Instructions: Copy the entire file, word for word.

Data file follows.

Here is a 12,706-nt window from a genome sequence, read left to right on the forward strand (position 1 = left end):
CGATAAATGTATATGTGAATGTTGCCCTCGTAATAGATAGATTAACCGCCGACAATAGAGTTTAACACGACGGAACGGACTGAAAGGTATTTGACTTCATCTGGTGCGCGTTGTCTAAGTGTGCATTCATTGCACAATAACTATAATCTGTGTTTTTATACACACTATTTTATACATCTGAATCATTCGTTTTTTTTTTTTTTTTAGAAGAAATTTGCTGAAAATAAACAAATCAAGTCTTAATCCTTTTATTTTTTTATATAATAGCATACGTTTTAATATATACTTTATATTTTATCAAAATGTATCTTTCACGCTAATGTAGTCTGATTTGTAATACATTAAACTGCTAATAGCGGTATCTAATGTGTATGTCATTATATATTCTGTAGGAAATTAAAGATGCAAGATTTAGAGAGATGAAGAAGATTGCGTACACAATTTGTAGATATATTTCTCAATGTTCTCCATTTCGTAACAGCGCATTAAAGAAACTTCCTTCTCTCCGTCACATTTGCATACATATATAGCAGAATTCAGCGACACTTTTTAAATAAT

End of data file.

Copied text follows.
Here is a 12,706-nt window from a genome sequence, read left to right on the forward strand (position 1 = left end):
CGATAAATGTATATGTGAATGTTGCCCTCGTAATAGATAGATTAACCGCCGACAATAGAGTTTAACACGACGGAACGGACTGAAAGGTATTTGACTTCATCTGGTGCGCGTTGTCTAAGTGTGCATTCATTGCACAATAACTATAATCTGTGTTTTTATACACACTATTTTATACATCTGAATCATTCGTTTTTTTTTTTTTTTTAGAAGAAATTTGCTGAAAATAAACAAATCAAGTCTTAATCCTTTTATTTTTTTATATAATAGCATACGTTTTAATATATACTTTATATTTTATCAAAATGTATCTTTCACGCTAATGTAGTCTGATTTGTAATACATTAAACTGCTAATAGCGGTATCTAATGTGTATGTCATTATATATTCTGTAGGAAATTAAAGATGCAAGATTTAGAGAGATGAAGAAGATTGCGTACACAATTTGTAGATATATTTCTCAATGTTCTCCATTTCGTAACAGCGCATTAAAGAAACTTCCTTCTCTCCGTCACATTTGCATACATATATAGCAGAATTCAGCGACACTTTTTAAATAAT